ISSN (Print) - 0012-9976 | ISSN (Online) - 2349-8846

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Protecting Employees’ Personal Data

The Legislation

The draft of India’s Digital Data Protection Bill, 2022 has been criticised for diluting the provisions and safeguards provided in previous drafts. This article analyses the draft bill from an employment perspective, examining provisions such as consent waivers for employment purposes and their potential consequences. It raises concerns about the legality of data–mining practices in general and the gig economy in particular.

While the Digital Data Protection Bill, 2022 has now been passed by Parliament as the Digital Data Protection Act, 2023, the overall argument regarding the draft bill applies to the provisions of the new legislation as well. The author gratefully acknowledges the funding support from the Indian Institute of Management Calcutta. 

The draft Digital Data Protection (DDP) Bill, 20221 was released on 18 November 2022 along with an explanatory note2 for comments and suggestions. It seeks to provide an overarching framework for formulating clear and transparent rules and regulations regarding when and how personal data can be accessed and processed by various entities, including the government. The bill has received enough criticism for diluting the provisions and safeguards in the 2019 draft bill and the subsequent 2021 joint parliamentary committee (JPC) report on it (Mathi 2022). This article analyses the bill from an employment and employee data perspective. First, it discusses the implications of Section 8(7), deemed consent, for emp­loyment purposes, especially for workers in the platform economy. Then, taking the example of two government agency websites containing employee data, it discusses the importance of imp­roving privacy provisions and safeguards.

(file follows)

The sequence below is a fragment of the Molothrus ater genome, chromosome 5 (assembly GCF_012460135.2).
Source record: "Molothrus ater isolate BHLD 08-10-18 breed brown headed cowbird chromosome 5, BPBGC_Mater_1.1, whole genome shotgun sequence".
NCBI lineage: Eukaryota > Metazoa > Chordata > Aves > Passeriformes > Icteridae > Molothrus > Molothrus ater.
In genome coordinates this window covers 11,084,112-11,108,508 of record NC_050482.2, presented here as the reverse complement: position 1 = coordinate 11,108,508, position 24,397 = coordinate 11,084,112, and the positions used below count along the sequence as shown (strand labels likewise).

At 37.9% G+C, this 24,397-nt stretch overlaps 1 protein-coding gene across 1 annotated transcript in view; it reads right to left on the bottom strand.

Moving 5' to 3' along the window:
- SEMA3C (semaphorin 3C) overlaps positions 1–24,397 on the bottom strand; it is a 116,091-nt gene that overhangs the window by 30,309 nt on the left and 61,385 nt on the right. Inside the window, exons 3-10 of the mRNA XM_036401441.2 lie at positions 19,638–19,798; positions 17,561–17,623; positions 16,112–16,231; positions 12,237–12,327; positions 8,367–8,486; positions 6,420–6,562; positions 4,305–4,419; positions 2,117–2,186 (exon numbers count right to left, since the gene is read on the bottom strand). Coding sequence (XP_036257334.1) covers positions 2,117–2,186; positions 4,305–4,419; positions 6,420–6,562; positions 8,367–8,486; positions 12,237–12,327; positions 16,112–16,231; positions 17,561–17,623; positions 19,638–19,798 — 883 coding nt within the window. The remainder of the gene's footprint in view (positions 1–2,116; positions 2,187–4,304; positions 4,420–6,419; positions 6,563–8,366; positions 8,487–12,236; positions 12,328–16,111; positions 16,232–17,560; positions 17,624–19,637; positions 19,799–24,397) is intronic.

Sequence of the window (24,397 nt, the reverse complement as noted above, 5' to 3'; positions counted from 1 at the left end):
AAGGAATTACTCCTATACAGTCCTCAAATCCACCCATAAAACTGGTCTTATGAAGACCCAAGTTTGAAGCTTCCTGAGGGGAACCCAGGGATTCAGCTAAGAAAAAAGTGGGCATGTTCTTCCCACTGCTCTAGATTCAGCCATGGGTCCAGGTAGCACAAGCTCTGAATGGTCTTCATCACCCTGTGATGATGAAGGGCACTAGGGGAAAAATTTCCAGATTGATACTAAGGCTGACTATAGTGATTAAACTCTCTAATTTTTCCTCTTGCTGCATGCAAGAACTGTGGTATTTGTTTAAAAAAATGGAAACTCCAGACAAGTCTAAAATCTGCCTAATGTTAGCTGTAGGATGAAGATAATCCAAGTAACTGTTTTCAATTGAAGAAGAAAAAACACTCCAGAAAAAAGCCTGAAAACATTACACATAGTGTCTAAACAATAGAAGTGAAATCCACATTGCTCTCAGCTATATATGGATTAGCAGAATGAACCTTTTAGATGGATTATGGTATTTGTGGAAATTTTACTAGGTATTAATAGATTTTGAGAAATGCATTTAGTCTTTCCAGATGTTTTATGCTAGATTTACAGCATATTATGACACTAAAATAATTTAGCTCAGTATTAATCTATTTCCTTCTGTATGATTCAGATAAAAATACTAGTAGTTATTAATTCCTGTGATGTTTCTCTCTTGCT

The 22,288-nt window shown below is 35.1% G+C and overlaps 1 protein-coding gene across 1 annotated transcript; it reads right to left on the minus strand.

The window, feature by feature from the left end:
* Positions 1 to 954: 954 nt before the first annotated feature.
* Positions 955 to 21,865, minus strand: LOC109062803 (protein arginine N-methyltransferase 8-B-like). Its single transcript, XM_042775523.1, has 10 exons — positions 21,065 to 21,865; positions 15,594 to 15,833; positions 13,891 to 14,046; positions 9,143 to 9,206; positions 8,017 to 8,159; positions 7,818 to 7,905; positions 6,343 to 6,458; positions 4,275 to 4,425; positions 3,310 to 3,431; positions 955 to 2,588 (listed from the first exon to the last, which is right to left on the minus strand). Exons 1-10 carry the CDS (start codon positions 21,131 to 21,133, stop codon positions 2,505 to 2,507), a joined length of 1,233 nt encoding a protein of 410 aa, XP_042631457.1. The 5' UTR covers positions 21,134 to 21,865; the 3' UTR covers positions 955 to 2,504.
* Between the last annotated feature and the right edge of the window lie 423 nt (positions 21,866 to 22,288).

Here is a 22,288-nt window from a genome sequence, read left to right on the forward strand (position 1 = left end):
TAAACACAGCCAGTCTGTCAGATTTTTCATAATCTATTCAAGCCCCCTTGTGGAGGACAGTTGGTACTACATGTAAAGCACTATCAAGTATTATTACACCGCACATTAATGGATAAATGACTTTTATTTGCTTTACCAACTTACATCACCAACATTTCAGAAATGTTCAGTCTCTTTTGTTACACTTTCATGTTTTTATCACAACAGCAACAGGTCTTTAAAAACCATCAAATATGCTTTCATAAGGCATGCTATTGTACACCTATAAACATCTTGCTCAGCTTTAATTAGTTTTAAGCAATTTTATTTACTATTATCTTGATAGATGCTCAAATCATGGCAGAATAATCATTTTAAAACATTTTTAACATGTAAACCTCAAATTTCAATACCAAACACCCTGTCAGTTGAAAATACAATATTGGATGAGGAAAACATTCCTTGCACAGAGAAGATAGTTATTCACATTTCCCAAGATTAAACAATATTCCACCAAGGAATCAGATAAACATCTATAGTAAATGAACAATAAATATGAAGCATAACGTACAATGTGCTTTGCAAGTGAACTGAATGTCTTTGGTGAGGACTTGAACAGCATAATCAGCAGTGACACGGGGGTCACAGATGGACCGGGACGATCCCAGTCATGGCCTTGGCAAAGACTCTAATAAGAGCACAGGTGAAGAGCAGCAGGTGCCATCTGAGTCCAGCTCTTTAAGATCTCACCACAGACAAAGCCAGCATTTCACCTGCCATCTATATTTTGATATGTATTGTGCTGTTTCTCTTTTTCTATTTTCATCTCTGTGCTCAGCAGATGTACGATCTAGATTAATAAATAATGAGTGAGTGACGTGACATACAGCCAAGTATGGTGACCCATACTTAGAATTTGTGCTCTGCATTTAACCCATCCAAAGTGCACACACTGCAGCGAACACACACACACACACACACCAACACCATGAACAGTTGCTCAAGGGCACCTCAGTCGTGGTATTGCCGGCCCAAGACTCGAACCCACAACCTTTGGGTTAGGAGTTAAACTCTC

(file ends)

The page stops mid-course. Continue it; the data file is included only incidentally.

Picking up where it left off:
As per the DDP Bill, 2022, “personal data” encompasses any information that can be used to identify an individual. The person with whom personal data is ass­ociated has been referred to as the “data principal.” The “data fiduciary” is the ­entity (individual, company, firm, state, etc,) that determines the purpose and methods of processing an individual’s personal data. Section 7 of the bill mandates data fiduciaries to seek consent, “agreement to the processing of her personal data for the specified purpose.” It gives the data principal the right to choose any language specified by the Eighth Schedule of the Indian Constitution for the consent request. The bill also provides a right to withdraw consent at any time.

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Updated On : 4th Sep, 2023
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